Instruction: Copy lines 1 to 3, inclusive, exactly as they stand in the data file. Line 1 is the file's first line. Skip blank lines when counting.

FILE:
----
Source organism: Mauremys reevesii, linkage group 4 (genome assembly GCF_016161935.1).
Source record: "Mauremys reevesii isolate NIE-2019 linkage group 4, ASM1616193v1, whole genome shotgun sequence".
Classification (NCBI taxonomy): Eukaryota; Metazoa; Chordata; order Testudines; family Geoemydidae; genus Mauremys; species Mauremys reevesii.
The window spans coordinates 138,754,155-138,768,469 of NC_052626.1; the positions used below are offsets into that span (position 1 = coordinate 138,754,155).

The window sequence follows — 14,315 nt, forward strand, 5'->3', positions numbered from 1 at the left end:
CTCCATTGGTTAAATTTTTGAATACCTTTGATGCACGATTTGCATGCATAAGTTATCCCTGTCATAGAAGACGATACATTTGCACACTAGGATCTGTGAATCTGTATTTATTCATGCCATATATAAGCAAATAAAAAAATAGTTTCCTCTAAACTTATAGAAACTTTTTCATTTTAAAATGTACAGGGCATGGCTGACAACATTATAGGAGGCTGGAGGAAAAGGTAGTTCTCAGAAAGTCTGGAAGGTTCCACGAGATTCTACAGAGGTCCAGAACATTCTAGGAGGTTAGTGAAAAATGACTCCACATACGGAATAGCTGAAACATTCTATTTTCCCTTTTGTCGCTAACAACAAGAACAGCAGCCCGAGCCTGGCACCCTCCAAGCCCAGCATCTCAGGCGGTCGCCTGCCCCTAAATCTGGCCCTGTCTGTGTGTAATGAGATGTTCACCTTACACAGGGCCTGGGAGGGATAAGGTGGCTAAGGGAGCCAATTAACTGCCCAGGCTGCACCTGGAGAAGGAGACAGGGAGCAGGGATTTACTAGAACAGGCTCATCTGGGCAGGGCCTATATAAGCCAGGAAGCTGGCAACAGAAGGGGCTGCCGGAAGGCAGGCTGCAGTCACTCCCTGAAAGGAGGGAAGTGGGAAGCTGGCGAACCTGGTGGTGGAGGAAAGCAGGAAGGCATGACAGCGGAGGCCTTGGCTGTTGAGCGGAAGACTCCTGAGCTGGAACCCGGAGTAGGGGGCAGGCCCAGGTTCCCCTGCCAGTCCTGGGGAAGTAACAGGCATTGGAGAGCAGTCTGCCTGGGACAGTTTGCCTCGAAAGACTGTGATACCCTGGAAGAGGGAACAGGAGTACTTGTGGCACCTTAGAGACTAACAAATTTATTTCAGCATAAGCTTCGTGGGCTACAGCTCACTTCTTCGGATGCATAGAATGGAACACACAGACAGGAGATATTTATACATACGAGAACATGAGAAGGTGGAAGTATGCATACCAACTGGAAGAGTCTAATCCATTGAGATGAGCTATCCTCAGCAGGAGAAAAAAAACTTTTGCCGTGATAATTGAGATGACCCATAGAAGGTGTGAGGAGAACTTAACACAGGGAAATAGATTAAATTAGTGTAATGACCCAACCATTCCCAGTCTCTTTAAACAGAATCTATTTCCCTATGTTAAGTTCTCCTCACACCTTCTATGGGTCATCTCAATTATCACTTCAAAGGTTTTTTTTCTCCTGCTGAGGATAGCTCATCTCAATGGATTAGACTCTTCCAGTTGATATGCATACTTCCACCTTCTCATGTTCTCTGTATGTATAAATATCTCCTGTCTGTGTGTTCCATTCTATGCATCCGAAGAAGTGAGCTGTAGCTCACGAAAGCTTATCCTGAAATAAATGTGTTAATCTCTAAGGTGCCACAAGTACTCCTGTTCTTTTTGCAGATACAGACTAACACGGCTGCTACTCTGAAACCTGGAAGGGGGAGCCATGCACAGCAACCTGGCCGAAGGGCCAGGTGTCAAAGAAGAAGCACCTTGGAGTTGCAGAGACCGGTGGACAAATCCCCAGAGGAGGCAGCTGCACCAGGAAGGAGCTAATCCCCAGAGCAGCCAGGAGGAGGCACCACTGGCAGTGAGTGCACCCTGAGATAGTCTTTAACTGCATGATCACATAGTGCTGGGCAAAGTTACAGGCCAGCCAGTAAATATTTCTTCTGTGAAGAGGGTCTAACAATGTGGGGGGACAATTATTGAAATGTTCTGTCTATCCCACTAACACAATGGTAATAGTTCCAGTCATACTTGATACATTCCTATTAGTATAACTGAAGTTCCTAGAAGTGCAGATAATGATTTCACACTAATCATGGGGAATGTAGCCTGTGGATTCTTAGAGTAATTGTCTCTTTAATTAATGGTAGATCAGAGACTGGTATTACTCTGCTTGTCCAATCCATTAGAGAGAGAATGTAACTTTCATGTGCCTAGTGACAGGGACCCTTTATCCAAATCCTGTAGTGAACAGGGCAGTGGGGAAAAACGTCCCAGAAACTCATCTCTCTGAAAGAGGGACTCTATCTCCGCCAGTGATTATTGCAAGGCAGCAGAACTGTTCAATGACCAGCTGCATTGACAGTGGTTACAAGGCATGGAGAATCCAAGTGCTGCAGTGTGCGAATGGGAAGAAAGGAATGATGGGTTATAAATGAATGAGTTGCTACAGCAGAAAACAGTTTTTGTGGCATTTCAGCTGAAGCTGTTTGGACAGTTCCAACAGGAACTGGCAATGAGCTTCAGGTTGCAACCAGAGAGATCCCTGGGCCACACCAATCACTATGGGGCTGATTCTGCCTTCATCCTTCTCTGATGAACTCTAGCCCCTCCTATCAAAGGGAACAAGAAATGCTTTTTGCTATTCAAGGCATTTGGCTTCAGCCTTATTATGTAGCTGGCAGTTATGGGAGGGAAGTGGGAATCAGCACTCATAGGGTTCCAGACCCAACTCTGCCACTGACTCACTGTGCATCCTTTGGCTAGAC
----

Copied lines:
Source organism: Mauremys reevesii, linkage group 4 (genome assembly GCF_016161935.1).
Source record: "Mauremys reevesii isolate NIE-2019 linkage group 4, ASM1616193v1, whole genome shotgun sequence".
Classification (NCBI taxonomy): Eukaryota; Metazoa; Chordata; order Testudines; family Geoemydidae; genus Mauremys; species Mauremys reevesii.